Provision of Instruction in English as a Second Language by Speech-Language Pathologists in School Settings
ASHA Multicultural Issues Board
About this Document
Members of the Multicultural Issues Board who participated in the writing of this document are Lynda Campbell (chair, 1995–1996), Juanita Sims Doty (chair, 1997-present), Lisa Alford, Ilene Clingmon, Brian Goldstein, Hortencia Kayser, Gloria Martin, Pauline Mashima, Maurice Mendel, Emma Muñoz, Catharine Nagayda (NSSLHA representative), Celeste Roseberry-McKibbin, Bryan Scott, Diane Scott (ex officio, 1993–1996), Vicki R. Deal-Williams (ex officio, 1997-present), Christine Vining, Toya Wyatt, Vic S. Gladstone (monitoring vice president, 1993-1995), L. Gay Ratcliff (monitoring vice president, 1996-present).
It is the position of the American Speech-Language-Hearing Association (ASHA) that speech-language pathologists who possess the required knowledge and skills to provide English as a Second Language (ESL)  instruction in school settings may provide direct ESL instruction. ESL instruction may require specialized academic preparation, and competencies in areas such as second language acquisition theory, comparative linguistics, and ESL methodologies, assessment, and practicum. Such specialized education may not be included in the education required for speech-language pathologists. There are speech-language pathologists, however, who as a result of their coursework and experience in those designated areas will meet the requirements for ESL instruction in a given jurisdiction. Because of variability in the requirements for ESL instruction, speech-language pathologists will have to examine their education and experience relative to each individual jurisdiction's requirements to determine their eligibility as an ESL instructor.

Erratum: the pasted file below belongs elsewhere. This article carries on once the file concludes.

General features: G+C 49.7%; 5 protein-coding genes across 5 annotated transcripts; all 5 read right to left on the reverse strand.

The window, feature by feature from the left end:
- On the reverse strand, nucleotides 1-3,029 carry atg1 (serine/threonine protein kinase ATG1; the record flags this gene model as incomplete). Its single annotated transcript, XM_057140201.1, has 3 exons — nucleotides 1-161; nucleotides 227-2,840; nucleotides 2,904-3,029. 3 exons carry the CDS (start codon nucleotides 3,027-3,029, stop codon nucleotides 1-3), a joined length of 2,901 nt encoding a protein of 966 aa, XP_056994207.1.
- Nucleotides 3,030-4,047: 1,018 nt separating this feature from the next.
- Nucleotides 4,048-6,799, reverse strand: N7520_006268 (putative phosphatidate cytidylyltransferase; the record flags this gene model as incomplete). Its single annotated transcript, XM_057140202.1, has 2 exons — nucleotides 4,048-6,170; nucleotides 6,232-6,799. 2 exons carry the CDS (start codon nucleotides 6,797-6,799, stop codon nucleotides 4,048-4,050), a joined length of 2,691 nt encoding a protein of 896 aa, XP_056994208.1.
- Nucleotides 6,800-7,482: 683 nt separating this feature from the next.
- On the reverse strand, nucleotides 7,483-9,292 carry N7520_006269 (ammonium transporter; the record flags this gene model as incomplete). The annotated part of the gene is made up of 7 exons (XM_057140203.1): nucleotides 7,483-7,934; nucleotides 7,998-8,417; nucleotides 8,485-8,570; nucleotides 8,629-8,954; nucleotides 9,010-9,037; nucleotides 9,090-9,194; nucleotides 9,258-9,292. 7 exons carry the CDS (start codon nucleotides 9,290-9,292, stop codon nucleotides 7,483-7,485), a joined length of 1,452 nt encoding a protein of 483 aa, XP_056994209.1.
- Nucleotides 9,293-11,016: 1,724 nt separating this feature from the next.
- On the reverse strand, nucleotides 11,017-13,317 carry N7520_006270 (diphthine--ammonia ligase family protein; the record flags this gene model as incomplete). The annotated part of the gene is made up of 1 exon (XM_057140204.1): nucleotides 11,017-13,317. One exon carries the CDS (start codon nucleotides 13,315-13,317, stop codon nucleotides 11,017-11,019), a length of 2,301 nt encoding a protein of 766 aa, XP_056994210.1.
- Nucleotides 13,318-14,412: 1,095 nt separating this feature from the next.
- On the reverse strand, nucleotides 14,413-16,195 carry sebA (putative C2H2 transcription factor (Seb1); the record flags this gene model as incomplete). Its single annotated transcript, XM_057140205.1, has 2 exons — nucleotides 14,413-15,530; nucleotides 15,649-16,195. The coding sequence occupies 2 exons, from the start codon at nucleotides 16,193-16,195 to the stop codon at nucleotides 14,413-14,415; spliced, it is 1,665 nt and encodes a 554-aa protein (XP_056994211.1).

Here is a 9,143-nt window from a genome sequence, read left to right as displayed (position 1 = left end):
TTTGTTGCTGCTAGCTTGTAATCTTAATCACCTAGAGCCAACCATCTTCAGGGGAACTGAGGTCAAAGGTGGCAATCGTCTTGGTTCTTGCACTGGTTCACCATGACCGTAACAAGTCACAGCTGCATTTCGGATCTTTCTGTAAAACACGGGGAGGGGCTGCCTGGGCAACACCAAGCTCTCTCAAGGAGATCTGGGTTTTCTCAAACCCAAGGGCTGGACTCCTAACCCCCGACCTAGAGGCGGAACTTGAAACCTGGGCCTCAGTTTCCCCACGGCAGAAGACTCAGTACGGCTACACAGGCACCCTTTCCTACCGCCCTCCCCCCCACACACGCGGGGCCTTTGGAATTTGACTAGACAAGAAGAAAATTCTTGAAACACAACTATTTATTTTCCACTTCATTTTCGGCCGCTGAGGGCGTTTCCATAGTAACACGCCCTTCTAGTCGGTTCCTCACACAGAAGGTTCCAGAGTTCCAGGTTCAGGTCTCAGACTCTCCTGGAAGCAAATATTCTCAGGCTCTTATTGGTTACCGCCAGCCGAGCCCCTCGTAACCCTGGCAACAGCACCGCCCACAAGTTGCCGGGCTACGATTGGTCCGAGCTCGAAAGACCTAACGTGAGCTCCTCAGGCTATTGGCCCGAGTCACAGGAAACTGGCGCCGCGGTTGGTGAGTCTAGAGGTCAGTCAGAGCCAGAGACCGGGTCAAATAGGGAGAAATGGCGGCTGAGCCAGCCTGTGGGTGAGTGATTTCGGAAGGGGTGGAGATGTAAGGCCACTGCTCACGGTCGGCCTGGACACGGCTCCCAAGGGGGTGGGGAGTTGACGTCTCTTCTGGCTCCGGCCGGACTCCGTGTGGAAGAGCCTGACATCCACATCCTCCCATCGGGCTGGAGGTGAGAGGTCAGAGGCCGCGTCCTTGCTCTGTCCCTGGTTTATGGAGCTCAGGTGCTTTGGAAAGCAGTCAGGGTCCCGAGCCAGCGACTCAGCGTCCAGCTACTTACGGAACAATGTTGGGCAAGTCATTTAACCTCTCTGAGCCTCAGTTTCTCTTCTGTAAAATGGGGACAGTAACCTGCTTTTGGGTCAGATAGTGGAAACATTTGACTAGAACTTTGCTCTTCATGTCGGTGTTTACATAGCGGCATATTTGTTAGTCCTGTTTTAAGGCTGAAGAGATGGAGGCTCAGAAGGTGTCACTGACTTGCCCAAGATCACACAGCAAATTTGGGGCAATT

Speech-language pathologists who do not possess the requisite skills should not provide direct instruction in ESL, but should collaborate with ESL instructors in providing pre-assessment, assessment, and/or intervention with English as a second language speakers in school settings.
Return to Top
 This term describes individuals for whom English is not their home language.
Return to Top
Index terms: English as a second language, schools
Reference this material as: American Speech-Language-Hearing Association. (1998). Provision of instruction in english as a second language by speech-language pathologists in school settings [Position Statement]. Available from www.asha.org/policy.
© Copyright 1998 American Speech-Language-Hearing Association. All rights reserved.
Disclaimer: The American Speech-Language-Hearing Association disclaims any liability to any party for the accuracy, completeness, or availability of these documents, or for any damages arising out of the use of the documents and any information they contain.